He is an Emmy-nominated music composer and arranger who has worked with more than 100 musicians, including Michael Jackson, Ray Charles and Frank Sinatra.
Now, Dr Joseph Curiale is hoping to use his experience to help students here reach the top of the music and entertainment business.
In August last year, the affable 61-year-old American, who has nearly three decades of experience working with Hollywood's creme de la creme, joined Lasalle College of the Arts as a full-time music lecturer.
"The talent pool in Singapore is amazing," he said. "Many times, students bring in their new songs, and I would listen to their work and then I sit there crying.
"There are a lot of talented students here. I just thought it would be really great to share all my experiences and help students to get the shortcuts towards their goals."
Dr Curiale, who has a PhD in music composition from the University of Minnesota in the United States, teaches modules such as music production and music business.
Five years ago, he was introduced to Dr Timothy O'Dwyer, the head of the School of Contemporary Music at Lasalle, and was impressed with the direction he has taken for the school's courses. Dr Curiale felt then that Lasalle was one of those rare institutions that prepared students for a working career in music.
"I like that it is a performance- based school," he said.
"Because I realised that a lot of universities are kind of mass-producing music educators and musicians on an assembly line, and they are very good at talking about music, but not very good at performing and writing music."
During his years in show business, Dr Curiale composed and produced music for television shows and movies, such as the 1987 comedy film, Roxanne, starring Steve Martin. He also had a hand in the music arrangements for big television specials.
He once got a call at midnight from the music director of a television special, asking if he would like to work on the arrangement for the late King of Pop, Michael Jackson, who was going on the show the next day.
"I couldn't turn down the opportunity," said Dr Curiale, who worked through the night to get the arrangement ready. "This was for Michael Jackson, there can't be one mistake."
He went for the show's rehearsal later that day to check on things, but did not attend its recording.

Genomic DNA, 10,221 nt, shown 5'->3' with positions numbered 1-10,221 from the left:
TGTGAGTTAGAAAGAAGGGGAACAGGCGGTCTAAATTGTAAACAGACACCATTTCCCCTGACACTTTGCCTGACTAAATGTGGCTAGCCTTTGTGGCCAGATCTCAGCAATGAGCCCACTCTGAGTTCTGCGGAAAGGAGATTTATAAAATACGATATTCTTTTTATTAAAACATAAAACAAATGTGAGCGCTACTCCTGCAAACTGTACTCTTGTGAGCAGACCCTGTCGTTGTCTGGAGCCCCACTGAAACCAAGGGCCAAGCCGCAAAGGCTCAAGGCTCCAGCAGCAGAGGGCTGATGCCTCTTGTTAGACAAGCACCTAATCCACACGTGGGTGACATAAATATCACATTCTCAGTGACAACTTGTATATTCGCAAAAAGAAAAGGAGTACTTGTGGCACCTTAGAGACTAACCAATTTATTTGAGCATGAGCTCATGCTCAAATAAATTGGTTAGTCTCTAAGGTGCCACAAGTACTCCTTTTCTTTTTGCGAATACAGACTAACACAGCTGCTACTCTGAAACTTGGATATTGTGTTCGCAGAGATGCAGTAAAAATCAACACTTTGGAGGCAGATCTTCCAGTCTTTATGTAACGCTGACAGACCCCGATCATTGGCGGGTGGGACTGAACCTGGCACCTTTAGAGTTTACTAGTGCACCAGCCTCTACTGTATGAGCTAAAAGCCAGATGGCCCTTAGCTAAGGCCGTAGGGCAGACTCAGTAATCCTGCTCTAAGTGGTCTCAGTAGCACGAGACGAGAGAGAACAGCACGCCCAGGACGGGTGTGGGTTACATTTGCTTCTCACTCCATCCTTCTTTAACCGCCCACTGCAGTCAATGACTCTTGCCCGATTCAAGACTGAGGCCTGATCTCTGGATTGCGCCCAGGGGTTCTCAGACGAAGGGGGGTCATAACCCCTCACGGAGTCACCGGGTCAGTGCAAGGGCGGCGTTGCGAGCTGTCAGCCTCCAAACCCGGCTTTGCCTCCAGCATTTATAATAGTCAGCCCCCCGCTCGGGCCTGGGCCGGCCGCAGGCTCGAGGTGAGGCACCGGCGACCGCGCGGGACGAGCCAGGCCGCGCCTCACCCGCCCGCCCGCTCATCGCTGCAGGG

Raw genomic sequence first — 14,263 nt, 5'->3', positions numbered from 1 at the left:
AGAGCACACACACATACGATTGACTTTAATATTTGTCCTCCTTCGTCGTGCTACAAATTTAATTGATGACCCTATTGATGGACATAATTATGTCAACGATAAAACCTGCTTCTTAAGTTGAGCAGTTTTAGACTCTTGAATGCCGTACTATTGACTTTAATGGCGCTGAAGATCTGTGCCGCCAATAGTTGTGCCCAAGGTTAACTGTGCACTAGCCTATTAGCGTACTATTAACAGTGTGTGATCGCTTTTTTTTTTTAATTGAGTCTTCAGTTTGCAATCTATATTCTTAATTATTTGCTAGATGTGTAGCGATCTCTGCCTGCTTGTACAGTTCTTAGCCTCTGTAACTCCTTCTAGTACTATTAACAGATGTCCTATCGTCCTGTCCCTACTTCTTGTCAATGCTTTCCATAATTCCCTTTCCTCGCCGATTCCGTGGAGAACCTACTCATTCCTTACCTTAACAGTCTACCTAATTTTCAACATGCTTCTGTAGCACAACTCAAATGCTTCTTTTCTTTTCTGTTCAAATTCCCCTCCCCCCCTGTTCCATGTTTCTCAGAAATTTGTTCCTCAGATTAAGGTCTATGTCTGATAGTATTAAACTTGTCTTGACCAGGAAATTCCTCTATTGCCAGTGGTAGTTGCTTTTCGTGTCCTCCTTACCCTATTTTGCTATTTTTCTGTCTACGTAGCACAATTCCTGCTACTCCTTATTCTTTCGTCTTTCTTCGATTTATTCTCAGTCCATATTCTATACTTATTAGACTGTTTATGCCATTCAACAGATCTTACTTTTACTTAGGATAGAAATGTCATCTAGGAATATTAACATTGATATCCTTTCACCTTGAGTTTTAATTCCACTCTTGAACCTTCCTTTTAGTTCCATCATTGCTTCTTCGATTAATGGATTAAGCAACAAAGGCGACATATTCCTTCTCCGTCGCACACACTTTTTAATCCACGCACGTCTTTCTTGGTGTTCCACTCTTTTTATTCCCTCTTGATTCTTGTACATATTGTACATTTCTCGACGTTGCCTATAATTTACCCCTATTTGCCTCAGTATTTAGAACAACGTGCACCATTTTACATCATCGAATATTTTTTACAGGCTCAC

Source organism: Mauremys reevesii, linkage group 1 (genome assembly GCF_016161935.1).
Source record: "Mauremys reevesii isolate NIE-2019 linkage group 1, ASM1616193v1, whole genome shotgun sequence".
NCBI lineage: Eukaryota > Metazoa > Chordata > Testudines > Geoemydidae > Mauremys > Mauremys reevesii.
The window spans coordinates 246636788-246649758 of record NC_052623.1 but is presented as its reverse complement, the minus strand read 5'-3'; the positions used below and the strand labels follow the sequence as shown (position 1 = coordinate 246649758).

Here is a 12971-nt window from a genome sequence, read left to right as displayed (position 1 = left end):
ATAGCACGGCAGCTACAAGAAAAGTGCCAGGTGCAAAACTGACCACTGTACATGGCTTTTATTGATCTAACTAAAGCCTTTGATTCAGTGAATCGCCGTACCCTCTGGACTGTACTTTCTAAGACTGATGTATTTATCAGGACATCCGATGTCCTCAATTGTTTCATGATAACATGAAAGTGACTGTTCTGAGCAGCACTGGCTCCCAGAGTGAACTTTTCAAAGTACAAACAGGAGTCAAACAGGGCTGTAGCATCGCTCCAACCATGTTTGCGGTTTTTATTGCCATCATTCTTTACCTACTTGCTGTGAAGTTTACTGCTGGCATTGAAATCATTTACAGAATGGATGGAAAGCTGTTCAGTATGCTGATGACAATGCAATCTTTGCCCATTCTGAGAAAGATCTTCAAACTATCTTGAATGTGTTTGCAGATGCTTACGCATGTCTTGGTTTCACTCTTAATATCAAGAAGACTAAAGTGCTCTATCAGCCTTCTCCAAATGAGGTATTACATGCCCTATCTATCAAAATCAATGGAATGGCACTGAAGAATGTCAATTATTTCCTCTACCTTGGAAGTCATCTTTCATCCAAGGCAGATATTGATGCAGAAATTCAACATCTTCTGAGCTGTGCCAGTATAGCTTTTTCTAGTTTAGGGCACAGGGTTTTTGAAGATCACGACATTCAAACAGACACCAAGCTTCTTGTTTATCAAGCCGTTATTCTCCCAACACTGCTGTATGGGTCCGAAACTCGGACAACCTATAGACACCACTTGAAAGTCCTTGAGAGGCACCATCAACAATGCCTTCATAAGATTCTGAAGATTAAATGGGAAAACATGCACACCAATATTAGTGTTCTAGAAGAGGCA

"Once my work was done, I just wanted to go home," he said.
The talent pool in Singapore is amazing. Many times, students bring in their new songs, and I would listen to their work and then I sit there crying. There are a lot of talented students here. I just thought it would be really great to share all my experiences and help students to get the shortcuts towards their goals.
DR JOSEPH CURIALE, who has nearly 30 years of experience working with Hollywood.
"And so I didn't go. I went to Little Tokyo and had dinner while they taped the show."
Even though he has worked in Hollywood, Dr Curiale described himself as "the most un-Hollywood person". "My peers used to laugh at me, because people would kill to go to these shows."
Dr Curiale, whose research interests include the history of rock 'n' roll and television music's golden age, said: "Many of my students probably have Hollywood dreams.
"But since most of them will not get there for one reason or another, it is pretty cool that Lasalle just happened to bring Hollywood here."
Dr O'Dwyer, who got Dr Curiale to join the school, said: "Here, it's all about exposure and giving our students access to the best in the field. With a decorated career spanning nearly 30 years in Hollywood as well as Asia and Singapore, (Dr Curiale) is the real deal.
"As an educator, not only does he share invaluable knowledge from a global perspective, but he also leverages his wealth of experience to help students launch their careers by connecting them with industry locally and internationally."
Beneath the glitz of all that song and dance, down-to-earth values like punctuality are important, noted Dr Curiale, who is strict about his students' attendance.
He said: "If you are late for a recording session in Los Angeles, they will not call you again. There are 20 guys and girls just as good as you who are hoping that you mess up."
Dr Curiale, who composed and arranged a number of songs on homegrown songbird and Lasalle alumna Kit Chan's albums, said the arts education scene in Singapore has grown over the years.
There are local artists students can learn from and relate to, he said. "Don't go running to America so quickly any more, because things are changing here."